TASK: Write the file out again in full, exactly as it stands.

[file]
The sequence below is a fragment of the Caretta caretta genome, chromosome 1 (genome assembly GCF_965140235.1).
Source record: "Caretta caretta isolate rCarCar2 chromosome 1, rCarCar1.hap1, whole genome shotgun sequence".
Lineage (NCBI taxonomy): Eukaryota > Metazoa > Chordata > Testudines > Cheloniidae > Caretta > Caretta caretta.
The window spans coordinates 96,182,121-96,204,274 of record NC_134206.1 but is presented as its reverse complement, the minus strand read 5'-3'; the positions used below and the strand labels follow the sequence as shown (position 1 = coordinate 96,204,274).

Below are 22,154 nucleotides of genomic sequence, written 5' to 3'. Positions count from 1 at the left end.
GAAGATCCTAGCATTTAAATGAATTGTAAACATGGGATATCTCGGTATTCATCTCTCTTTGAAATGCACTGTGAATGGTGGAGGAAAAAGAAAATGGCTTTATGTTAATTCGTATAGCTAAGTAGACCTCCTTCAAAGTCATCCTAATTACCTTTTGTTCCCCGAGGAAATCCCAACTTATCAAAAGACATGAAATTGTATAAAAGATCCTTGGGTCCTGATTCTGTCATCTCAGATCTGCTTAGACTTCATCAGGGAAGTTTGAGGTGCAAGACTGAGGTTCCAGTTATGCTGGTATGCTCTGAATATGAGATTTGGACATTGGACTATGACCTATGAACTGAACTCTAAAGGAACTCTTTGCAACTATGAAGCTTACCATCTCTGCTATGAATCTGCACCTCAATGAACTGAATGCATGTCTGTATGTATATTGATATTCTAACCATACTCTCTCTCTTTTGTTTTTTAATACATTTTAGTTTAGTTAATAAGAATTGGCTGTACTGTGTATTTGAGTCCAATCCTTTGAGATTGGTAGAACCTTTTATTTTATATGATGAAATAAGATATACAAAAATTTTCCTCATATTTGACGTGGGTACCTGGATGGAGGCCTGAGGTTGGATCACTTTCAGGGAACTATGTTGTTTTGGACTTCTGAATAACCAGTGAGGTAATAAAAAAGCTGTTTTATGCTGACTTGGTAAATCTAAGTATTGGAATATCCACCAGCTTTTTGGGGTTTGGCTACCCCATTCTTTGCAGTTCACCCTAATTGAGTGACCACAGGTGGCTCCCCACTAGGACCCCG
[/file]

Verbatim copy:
The sequence below is a fragment of the Caretta caretta genome, chromosome 1 (genome assembly GCF_965140235.1).
Source record: "Caretta caretta isolate rCarCar2 chromosome 1, rCarCar1.hap1, whole genome shotgun sequence".
Lineage (NCBI taxonomy): Eukaryota > Metazoa > Chordata > Testudines > Cheloniidae > Caretta > Caretta caretta.
The window spans coordinates 96,182,121-96,204,274 of record NC_134206.1 but is presented as its reverse complement, the minus strand read 5'-3'; the positions used below and the strand labels follow the sequence as shown (position 1 = coordinate 96,204,274).

Below are 22,154 nucleotides of genomic sequence, written 5' to 3'. Positions count from 1 at the left end.
GAAGATCCTAGCATTTAAATGAATTGTAAACATGGGATATCTCGGTATTCATCTCTCTTTGAAATGCACTGTGAATGGTGGAGGAAAAAGAAAATGGCTTTATGTTAATTCGTATAGCTAAGTAGACCTCCTTCAAAGTCATCCTAATTACCTTTTGTTCCCCGAGGAAATCCCAACTTATCAAAAGACATGAAATTGTATAAAAGATCCTTGGGTCCTGATTCTGTCATCTCAGATCTGCTTAGACTTCATCAGGGAAGTTTGAGGTGCAAGACTGAGGTTCCAGTTATGCTGGTATGCTCTGAATATGAGATTTGGACATTGGACTATGACCTATGAACTGAACTCTAAAGGAACTCTTTGCAACTATGAAGCTTACCATCTCTGCTATGAATCTGCACCTCAATGAACTGAATGCATGTCTGTATGTATATTGATATTCTAACCATACTCTCTCTCTTTTGTTTTTTAATACATTTTAGTTTAGTTAATAAGAATTGGCTGTACTGTGTATTTGAGTCCAATCCTTTGAGATTGGTAGAACCTTTTATTTTATATGATGAAATAAGATATACAAAAATTTTCCTCATATTTGACGTGGGTACCTGGATGGAGGCCTGAGGTTGGATCACTTTCAGGGAACTATGTTGTTTTGGACTTCTGAATAACCAGTGAGGTAATAAAAAAGCTGTTTTATGCTGACTTGGTAAATCTAAGTATTGGAATATCCACCAGCTTTTTGGGGTTTGGCTACCCCATTCTTTGCAGTTCACCCTAATTGAGTGACCACAGGTGGCTCCCCACTAGGACCCCG